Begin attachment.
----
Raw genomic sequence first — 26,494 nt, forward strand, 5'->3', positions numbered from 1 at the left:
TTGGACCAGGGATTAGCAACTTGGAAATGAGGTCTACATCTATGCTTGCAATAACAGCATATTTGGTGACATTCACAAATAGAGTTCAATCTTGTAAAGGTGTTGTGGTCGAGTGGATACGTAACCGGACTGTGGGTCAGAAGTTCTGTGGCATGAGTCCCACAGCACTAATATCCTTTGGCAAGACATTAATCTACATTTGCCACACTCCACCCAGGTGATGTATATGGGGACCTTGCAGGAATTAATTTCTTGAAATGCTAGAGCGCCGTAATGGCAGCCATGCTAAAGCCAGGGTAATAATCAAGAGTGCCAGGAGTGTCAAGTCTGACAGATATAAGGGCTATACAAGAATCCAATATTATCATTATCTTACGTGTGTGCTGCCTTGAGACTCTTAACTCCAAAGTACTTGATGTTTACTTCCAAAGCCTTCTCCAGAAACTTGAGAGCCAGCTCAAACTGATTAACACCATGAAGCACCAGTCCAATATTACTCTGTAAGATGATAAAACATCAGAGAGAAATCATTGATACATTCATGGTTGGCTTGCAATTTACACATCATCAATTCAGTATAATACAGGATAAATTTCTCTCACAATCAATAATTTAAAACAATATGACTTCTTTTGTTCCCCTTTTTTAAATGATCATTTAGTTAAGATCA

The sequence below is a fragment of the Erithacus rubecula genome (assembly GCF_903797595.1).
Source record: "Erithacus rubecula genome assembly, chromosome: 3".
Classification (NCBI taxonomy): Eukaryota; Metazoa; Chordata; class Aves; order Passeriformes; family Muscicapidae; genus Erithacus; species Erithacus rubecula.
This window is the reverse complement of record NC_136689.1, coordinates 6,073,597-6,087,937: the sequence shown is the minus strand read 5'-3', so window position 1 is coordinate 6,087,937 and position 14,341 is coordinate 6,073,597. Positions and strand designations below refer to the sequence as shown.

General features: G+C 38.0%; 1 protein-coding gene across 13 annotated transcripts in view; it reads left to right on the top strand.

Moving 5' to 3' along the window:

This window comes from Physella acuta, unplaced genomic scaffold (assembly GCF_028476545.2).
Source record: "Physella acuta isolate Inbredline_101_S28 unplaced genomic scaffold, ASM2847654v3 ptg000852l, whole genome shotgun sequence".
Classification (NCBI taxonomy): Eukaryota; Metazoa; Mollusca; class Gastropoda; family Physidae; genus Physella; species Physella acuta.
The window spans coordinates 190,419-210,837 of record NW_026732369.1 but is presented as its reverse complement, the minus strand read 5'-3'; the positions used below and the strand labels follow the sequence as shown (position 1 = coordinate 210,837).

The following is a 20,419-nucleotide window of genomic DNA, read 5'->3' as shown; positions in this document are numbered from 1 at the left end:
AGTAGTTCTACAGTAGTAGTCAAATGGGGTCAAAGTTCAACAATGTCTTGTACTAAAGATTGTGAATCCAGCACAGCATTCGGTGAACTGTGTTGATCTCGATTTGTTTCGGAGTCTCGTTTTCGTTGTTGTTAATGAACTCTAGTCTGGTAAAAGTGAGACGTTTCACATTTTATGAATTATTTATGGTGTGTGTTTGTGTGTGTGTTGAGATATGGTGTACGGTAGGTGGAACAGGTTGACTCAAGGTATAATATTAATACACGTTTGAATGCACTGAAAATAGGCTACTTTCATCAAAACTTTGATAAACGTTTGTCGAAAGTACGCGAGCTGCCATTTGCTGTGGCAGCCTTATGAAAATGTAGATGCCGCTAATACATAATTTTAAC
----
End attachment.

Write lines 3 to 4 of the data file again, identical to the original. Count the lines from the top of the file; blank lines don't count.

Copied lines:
The sequence below is a fragment of the Erithacus rubecula genome (assembly GCF_903797595.1).
Source record: "Erithacus rubecula genome assembly, chromosome: 3".